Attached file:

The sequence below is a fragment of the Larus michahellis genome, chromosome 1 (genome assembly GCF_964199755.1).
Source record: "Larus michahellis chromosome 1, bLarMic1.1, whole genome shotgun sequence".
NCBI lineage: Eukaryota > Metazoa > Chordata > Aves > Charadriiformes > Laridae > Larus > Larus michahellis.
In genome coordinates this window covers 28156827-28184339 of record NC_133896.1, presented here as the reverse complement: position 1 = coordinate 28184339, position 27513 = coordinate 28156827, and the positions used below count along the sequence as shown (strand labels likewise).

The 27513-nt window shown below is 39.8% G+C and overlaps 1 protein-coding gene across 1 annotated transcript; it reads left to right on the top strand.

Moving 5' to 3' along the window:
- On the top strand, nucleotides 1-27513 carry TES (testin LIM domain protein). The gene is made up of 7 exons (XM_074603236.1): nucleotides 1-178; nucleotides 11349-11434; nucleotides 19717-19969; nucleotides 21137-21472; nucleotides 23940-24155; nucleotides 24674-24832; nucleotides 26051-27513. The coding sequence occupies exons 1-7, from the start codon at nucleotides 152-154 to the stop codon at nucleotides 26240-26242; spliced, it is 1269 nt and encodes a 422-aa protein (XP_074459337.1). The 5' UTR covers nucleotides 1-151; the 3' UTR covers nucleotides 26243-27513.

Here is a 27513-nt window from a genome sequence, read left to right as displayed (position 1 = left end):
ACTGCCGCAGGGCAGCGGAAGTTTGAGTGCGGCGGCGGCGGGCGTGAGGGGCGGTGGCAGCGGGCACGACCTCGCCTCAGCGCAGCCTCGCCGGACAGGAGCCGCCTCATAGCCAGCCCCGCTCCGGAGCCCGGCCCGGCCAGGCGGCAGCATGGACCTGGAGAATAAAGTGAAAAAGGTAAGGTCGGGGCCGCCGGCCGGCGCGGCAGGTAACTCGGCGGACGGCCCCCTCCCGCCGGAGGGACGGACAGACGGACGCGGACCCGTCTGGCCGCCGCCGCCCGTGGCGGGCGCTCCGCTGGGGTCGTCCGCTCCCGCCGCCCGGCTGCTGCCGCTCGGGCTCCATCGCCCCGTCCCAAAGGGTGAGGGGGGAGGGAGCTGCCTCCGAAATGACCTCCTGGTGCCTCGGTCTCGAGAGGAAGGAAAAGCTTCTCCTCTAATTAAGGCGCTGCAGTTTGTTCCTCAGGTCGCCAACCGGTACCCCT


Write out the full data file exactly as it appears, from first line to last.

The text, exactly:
The sequence below is a fragment of the Larus michahellis genome, chromosome 1 (genome assembly GCF_964199755.1).
Source record: "Larus michahellis chromosome 1, bLarMic1.1, whole genome shotgun sequence".
NCBI lineage: Eukaryota > Metazoa > Chordata > Aves > Charadriiformes > Laridae > Larus > Larus michahellis.
In genome coordinates this window covers 28156827-28184339 of record NC_133896.1, presented here as the reverse complement: position 1 = coordinate 28184339, position 27513 = coordinate 28156827, and the positions used below count along the sequence as shown (strand labels likewise).

The 27513-nt window shown below is 39.8% G+C and overlaps 1 protein-coding gene across 1 annotated transcript; it reads left to right on the top strand.

Moving 5' to 3' along the window:
- On the top strand, nucleotides 1-27513 carry TES (testin LIM domain protein). The gene is made up of 7 exons (XM_074603236.1): nucleotides 1-178; nucleotides 11349-11434; nucleotides 19717-19969; nucleotides 21137-21472; nucleotides 23940-24155; nucleotides 24674-24832; nucleotides 26051-27513. The coding sequence occupies exons 1-7, from the start codon at nucleotides 152-154 to the stop codon at nucleotides 26240-26242; spliced, it is 1269 nt and encodes a 422-aa protein (XP_074459337.1). The 5' UTR covers nucleotides 1-151; the 3' UTR covers nucleotides 26243-27513.

Here is a 27513-nt window from a genome sequence, read left to right as displayed (position 1 = left end):
ACTGCCGCAGGGCAGCGGAAGTTTGAGTGCGGCGGCGGCGGGCGTGAGGGGCGGTGGCAGCGGGCACGACCTCGCCTCAGCGCAGCCTCGCCGGACAGGAGCCGCCTCATAGCCAGCCCCGCTCCGGAGCCCGGCCCGGCCAGGCGGCAGCATGGACCTGGAGAATAAAGTGAAAAAGGTAAGGTCGGGGCCGCCGGCCGGCGCGGCAGGTAACTCGGCGGACGGCCCCCTCCCGCCGGAGGGACGGACAGACGGACGCGGACCCGTCTGGCCGCCGCCGCCCGTGGCGGGCGCTCCGCTGGGGTCGTCCGCTCCCGCCGCCCGGCTGCTGCCGCTCGGGCTCCATCGCCCCGTCCCAAAGGGTGAGGGGGGAGGGAGCTGCCTCCGAAATGACCTCCTGGTGCCTCGGTCTCGAGAGGAAGGAAAAGCTTCTCCTCTAATTAAGGCGCTGCAGTTTGTTCCTCAGGTCGCCAACCGGTACCCCT